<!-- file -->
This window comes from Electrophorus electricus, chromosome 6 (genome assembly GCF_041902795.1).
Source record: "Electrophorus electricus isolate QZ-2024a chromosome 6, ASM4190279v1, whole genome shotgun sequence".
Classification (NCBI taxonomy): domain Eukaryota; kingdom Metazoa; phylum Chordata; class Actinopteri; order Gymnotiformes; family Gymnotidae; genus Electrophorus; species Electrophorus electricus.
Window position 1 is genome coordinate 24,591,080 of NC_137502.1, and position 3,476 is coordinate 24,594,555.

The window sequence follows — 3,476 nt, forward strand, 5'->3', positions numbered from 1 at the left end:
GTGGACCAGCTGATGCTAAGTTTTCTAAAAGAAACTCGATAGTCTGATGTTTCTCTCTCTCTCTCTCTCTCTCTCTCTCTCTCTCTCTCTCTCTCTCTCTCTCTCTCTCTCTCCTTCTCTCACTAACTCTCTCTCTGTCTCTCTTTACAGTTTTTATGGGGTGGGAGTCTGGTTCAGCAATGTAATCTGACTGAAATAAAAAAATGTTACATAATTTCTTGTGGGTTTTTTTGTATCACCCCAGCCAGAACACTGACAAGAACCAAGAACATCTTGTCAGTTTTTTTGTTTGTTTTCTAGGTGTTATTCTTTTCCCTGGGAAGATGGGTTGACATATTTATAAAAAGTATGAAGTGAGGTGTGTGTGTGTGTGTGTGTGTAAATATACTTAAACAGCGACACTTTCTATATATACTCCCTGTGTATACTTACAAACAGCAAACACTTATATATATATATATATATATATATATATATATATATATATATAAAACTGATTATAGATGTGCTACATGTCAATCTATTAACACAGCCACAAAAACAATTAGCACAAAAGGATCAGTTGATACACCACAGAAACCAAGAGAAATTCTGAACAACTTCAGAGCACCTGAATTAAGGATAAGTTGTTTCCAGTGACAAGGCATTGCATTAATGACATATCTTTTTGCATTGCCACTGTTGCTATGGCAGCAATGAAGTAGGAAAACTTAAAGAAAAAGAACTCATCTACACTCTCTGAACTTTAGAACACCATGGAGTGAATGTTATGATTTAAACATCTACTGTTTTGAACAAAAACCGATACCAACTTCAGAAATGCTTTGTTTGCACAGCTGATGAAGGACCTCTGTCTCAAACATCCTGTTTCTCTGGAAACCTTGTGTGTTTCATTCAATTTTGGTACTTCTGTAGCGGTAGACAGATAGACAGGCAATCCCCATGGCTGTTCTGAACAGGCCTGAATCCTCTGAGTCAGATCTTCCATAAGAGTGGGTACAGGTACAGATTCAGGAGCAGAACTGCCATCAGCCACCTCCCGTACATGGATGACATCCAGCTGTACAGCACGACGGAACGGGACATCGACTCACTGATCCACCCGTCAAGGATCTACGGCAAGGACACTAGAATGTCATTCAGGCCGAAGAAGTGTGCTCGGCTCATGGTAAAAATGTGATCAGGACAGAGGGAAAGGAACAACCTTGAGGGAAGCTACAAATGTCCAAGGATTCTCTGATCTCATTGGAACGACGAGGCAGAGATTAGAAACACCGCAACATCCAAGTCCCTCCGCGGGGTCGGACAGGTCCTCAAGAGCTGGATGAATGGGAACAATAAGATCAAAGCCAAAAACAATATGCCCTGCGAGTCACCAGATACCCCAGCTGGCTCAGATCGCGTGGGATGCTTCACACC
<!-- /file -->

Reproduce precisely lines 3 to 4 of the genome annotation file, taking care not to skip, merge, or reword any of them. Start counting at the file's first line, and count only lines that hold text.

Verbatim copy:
Classification (NCBI taxonomy): domain Eukaryota; kingdom Metazoa; phylum Chordata; class Actinopteri; order Gymnotiformes; family Gymnotidae; genus Electrophorus; species Electrophorus electricus.
Window position 1 is genome coordinate 24,591,080 of NC_137502.1, and position 3,476 is coordinate 24,594,555.